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        Thanks again, We have begun practicing some positions and breathing exercises, they are receptive, but some are eager to advance more rapidly. I am trying to urge them to focus more on the process rather than achievement.setting goals. Is this a good idea? John

        medit8ionsociety <no_reply@yahoogroups.com> wrote:
        Yo John,
        The CD is on its way. I hope
        that it will be helpful. BTW, I'm
        sure the universe will present
        you with exactly what you need for
        your masters, as it will with all
        things.
        Peace and blessings,
        Bob
        --- In meditationsocietyof america@yahoogro ups.com, john whitten
        <whittenjohn@ ...> wrote:
        >
        > Thanks Bob! I am really excited about this and hope the students get
        into it as well. It's been years since i've done meditation myself
        and have been working on it at home to try to help model/guide the
        students. I am also using this as the subject for a action research
        project I'm doing for my masters degree so any supplementary
        research/support you could direct me to would be great. I am in Mexico
        so it would take a while for any mail to get here, but if you'd like
        ot send the CD great.
        > Colegio Americano Puerto Vallarta
        > Attn: John Whitten
        > Albatross S/N Marina Vallarta
        > Puerto Vallarta, Jalisco MX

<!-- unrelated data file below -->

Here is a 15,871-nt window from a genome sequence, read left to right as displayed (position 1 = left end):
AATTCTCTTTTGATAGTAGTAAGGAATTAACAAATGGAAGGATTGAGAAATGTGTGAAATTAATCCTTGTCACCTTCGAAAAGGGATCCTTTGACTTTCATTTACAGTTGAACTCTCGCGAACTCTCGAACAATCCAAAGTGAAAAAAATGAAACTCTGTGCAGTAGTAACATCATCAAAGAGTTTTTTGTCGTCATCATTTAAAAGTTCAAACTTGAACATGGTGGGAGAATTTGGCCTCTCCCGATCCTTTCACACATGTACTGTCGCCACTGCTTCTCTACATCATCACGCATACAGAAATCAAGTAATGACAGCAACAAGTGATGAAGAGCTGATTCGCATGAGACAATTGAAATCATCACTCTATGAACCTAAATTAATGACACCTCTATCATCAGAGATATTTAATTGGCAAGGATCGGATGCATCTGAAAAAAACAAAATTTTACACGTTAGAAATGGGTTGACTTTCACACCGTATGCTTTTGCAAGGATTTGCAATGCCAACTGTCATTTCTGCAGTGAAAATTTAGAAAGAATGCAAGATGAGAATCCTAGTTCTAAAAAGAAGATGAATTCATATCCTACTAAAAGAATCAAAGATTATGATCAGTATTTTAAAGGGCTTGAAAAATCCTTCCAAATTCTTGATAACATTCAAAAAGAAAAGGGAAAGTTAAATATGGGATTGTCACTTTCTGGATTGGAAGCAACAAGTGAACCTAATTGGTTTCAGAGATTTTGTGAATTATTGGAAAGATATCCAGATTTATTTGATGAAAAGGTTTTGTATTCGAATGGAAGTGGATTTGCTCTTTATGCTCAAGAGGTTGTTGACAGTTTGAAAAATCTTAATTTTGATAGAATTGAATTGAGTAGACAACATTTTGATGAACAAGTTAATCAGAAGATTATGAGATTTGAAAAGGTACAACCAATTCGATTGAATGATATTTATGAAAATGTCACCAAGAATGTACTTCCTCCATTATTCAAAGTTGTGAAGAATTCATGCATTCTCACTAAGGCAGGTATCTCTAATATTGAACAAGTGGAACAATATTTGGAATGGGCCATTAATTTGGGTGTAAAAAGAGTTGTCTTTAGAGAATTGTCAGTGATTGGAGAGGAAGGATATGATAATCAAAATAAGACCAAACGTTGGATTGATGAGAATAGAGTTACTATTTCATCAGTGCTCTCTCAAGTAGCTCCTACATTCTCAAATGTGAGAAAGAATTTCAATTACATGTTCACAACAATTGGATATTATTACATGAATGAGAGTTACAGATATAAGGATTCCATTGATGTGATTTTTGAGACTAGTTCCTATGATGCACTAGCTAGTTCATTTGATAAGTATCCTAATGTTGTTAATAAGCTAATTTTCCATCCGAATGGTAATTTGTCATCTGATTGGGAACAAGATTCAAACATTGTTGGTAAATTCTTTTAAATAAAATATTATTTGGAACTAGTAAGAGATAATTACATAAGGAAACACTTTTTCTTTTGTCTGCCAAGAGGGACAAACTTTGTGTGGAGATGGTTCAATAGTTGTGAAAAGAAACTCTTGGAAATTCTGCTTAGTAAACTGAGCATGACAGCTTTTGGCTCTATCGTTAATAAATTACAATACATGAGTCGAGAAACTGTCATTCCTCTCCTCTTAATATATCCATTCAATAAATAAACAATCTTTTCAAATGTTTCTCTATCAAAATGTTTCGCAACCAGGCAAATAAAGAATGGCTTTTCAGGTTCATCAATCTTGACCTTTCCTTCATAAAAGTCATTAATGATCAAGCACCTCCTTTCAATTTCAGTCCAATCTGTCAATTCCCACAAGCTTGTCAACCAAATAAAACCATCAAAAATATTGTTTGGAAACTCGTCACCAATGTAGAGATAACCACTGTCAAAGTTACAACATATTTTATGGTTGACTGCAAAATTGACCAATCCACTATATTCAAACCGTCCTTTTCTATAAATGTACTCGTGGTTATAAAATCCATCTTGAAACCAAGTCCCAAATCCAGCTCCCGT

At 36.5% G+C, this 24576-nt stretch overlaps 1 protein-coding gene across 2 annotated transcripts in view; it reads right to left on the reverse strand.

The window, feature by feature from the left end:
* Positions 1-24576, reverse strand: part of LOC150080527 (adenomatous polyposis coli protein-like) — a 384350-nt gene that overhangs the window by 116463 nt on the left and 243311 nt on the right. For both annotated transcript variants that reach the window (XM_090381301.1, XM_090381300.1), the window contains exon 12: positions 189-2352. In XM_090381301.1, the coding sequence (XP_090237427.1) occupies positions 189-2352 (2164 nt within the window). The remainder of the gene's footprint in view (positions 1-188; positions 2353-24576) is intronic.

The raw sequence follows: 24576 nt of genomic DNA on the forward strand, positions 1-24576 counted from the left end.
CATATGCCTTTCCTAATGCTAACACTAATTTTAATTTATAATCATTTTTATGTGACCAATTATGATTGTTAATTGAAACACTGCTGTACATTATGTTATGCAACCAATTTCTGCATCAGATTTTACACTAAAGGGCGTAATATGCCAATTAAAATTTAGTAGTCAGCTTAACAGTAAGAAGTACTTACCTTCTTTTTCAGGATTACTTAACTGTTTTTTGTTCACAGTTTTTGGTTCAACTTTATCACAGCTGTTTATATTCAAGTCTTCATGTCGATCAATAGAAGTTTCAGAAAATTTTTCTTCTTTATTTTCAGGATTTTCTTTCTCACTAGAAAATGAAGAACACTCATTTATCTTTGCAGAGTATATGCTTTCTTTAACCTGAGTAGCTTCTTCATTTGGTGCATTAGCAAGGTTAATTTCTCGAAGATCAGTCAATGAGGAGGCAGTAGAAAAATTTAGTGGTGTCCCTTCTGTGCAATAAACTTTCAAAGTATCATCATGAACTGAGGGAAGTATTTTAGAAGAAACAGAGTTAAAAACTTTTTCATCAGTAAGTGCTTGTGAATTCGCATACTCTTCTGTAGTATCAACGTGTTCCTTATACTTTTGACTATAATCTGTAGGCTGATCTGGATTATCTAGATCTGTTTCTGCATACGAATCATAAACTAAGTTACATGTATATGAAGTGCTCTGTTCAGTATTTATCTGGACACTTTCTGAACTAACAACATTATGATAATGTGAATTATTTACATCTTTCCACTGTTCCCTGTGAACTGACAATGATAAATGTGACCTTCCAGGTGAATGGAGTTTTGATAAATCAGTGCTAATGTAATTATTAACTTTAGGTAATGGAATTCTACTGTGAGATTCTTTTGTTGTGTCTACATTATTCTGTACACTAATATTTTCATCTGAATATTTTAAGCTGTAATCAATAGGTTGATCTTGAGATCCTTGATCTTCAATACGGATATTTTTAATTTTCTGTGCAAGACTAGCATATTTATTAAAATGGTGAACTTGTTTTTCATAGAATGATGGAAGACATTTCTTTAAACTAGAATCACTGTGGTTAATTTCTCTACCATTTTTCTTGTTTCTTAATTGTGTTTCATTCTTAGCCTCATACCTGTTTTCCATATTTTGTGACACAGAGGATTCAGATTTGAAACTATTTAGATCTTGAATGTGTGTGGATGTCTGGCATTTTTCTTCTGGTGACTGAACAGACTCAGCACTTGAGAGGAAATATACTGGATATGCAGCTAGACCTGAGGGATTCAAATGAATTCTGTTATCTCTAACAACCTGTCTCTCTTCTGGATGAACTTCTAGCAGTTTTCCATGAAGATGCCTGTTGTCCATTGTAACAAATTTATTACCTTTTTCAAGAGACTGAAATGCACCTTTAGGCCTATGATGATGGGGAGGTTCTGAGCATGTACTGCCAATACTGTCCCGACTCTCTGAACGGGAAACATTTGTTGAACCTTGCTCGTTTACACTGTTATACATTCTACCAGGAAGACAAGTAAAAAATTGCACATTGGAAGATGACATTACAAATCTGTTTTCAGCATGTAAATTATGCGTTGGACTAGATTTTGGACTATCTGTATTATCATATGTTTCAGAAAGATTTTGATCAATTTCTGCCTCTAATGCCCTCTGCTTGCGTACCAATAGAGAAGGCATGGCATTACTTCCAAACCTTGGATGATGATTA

>
        > Thanks, John
        >
        >
        > medit8ionsociety <no_reply@yahoogroup s.com> wrote:
        --- In
        meditationsocietyof america@yahoogro ups.com, john whitten
        > <whittenjohn@ > wrote:
        > >
        > > I am interested in using meditation to improve focus, behaviour, and
        > performance with my 8th grade class. After investigating the
        > meditation techniques I have a question: where can I find the the
        > position, breathing pattern, physical relaxing technique, and
        > emptying of mental and emotional reactivity methods that are
        > referrred to to prepare for several of the techniques? Please help.
        > Thanks, John whitten
        > >
        > Yo John,
        > What a small universe this is. We taught dozens of our
        > classes in an 8th grade classroom for the Haverford
        > Adult Education Program. I think the average 8th grade
        > classroom is a very challanging environment to teach
        > meditation in, but also one of the most needed fro sharing
        > this ancient knowledge. The vibes of decades of boredom,
        > fear of flunking, general teen angst, etc, are heavy in
        > the air, but thus so is the need to present an antedote.
        > Anyway, we would start each class by having the students
        > get as comfortable as they could in whatever position